Review: Flying high to the heavens, Ace Combat takes the player on an incredible journey to take back Gracemeria.
Since the advent of next-gen gaming heralded in the high-definition era known for its pretty bells and whistles, video games have begun to bring us bigger and more photorealistic worlds than ever before. Ace Combat 6: Fires of Liberation is a prime example of that. With its majestic vistas and beautiful skies, this is the definitive game to show off what the Xbox 360 can do.
Equipped with a decently sized roster of fifteen planes, some real and some fake, you'll be living out the life of an Air Force pilot whose country (Gracemeria) has been raided by the Estovakians. With Gracemaria abandoned and its inhabitants forced to regroup in exile, you'll be sent on a mission to help take the country back. Along the way you'll be engaging in missions ranging from taking out enemy bombers, protecting targets, to destroying huge anime-inspired flying fortresses. Although this takes away from the ?realism' of the game, the series has never been about trying to replicate real life. Instead its about the fast-paced intense arcade gameplay which has made the series famous.
The game is about as intuitive and easy to grasp as the previous entries in the series. Although the game initially has a steep learning curve as you learn to pilot the ship around the soaring skies, the tutorials will show you everything you'll need in order to fly. People expecting a true flight simulator similar to Microsoft Flight Simulator will be disappointed with the game's arcade style controls. A flight stick is available, which helps bring more realism to the game, although it isn't particularly needed for anyone who just wants to pick up the game every now and then and play.
Each of the game's thirteen mission are split up into a series of different operations that allow the player to choose missions based on their plane and weapon loadout At any given time, a battle may take place on sea while another one takes place at the other side of the map at your airfield. It makes the player think about which one is important to complete and adds a living, breathing environment to the game.
Although several of the missions feel the same, the game's atmosphere warrants the player to come back for more each time. This adds a huge amount of replay to the game, which is a godsend as the single-player campaign lasts only about four to five hours. Throughout the game's missions, you'll be able to access allied attacks in addition to sending direct orders to your wingman in order to help you finish missions. Thankfully, the computer AI is quite intelligent when it comes to survivability so you'll never have to worry about sending your partner into a crowd and having them die.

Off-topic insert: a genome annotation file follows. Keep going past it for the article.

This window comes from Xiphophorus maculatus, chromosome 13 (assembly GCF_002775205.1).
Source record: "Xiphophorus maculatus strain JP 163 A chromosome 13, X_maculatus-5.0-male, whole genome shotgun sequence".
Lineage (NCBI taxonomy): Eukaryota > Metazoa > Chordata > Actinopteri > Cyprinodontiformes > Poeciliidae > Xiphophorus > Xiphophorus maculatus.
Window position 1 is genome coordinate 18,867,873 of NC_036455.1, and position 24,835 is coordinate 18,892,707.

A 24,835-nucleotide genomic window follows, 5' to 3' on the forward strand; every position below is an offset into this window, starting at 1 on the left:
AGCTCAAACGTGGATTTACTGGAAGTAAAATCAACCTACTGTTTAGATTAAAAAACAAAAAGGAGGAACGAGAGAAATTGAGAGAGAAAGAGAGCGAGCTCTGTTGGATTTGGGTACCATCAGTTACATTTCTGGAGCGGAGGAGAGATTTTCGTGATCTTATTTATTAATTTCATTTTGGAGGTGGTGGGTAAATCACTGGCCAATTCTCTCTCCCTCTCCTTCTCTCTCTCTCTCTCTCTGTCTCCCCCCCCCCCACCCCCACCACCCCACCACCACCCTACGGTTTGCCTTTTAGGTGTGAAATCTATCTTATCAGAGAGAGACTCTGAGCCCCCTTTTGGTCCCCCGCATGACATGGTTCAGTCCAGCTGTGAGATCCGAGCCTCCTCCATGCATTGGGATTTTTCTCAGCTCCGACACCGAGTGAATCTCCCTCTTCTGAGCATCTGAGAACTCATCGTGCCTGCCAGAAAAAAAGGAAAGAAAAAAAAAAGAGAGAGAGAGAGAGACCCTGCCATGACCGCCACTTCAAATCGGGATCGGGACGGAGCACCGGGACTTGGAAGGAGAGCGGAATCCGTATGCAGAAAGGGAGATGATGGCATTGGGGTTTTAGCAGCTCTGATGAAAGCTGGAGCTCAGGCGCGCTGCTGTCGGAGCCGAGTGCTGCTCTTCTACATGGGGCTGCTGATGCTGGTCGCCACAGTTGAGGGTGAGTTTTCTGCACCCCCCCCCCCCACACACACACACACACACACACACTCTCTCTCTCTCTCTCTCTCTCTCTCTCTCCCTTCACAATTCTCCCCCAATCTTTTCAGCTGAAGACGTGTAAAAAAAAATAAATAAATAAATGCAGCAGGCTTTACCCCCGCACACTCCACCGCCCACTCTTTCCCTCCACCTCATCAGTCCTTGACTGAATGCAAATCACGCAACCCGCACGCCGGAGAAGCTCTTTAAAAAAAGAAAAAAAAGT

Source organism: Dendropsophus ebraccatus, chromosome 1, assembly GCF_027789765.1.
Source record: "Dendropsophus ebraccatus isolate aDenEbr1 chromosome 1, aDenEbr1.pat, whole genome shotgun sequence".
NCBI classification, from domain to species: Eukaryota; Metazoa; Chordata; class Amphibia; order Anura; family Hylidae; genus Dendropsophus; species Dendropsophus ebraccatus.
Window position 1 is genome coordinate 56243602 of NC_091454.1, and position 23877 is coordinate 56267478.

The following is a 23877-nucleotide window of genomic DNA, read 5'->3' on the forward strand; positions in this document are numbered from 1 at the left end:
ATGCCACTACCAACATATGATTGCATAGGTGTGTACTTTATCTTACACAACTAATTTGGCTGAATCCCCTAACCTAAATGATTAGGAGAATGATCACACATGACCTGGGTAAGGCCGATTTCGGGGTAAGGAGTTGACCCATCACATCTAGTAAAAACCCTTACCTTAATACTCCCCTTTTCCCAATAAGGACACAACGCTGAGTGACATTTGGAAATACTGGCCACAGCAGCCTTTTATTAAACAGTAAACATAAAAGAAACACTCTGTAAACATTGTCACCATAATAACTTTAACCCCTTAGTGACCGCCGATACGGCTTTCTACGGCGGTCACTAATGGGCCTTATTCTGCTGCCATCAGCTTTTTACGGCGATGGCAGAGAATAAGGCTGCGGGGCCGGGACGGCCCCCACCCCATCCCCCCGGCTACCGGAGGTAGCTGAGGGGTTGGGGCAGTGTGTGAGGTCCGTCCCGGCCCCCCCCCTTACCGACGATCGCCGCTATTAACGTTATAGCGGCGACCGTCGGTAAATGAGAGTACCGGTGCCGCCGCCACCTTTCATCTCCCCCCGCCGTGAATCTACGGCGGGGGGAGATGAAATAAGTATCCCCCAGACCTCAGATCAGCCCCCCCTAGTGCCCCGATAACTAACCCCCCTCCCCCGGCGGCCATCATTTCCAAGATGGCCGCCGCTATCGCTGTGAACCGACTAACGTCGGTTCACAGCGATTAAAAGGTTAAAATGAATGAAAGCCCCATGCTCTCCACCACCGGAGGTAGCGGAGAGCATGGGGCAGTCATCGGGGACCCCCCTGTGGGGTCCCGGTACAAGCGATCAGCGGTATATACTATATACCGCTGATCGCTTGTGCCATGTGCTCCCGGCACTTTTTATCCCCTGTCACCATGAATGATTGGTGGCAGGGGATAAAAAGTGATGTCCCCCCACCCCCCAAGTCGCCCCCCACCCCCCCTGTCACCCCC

In addition to the single-player campaign, the multiplayer modes in the game are just as fun. The game modes vary from team battling to online co-op missions, which are a blast to play, and thankfully there's a healthy amount of people playing the game at any given time.
Aside from the gameplay, the presentation is nothing short of amazing. From the armor plating on the jets to the lush backgrounds, you'll be in constant awe of what you're seeing. This is easily the 360's best looking visuals to date. The only problem occurs when you crash into the ground. When the camera zooms up close to the wreckage, you'll immediately notice a steep drop in the quality of the textures which isn't a complete loss considering how beautiful the rest of the game is and that the only time you see them is when you die.
The game's audio is just as strong especially if your gaming area is equipped with a 5.1 or higher surround sound. You'll hear planes flying by on your left and right, missiles being launched out of every speaker, and your fellow wingmen yelling out random comments during the middle of the fight, all helping to create a fantastic atmosphere for the game. Almost none of the comments that they make are repeated, which is a more than welcome departure from games like Dynasty Warriors or Ninety-Nine Nights.
Accompanying the game's strong audio is a fantastic epic score. Reminiscent of famous war films, the game's soundtrack is something that you'd expect to hear coming out of the likes of Hans Zimmer. Although the game's audio motif is constantly repeated throughout every piece, it ranges from simple accompanied French horns to a full-blown orchestral symphony making each time you hear more and more intense.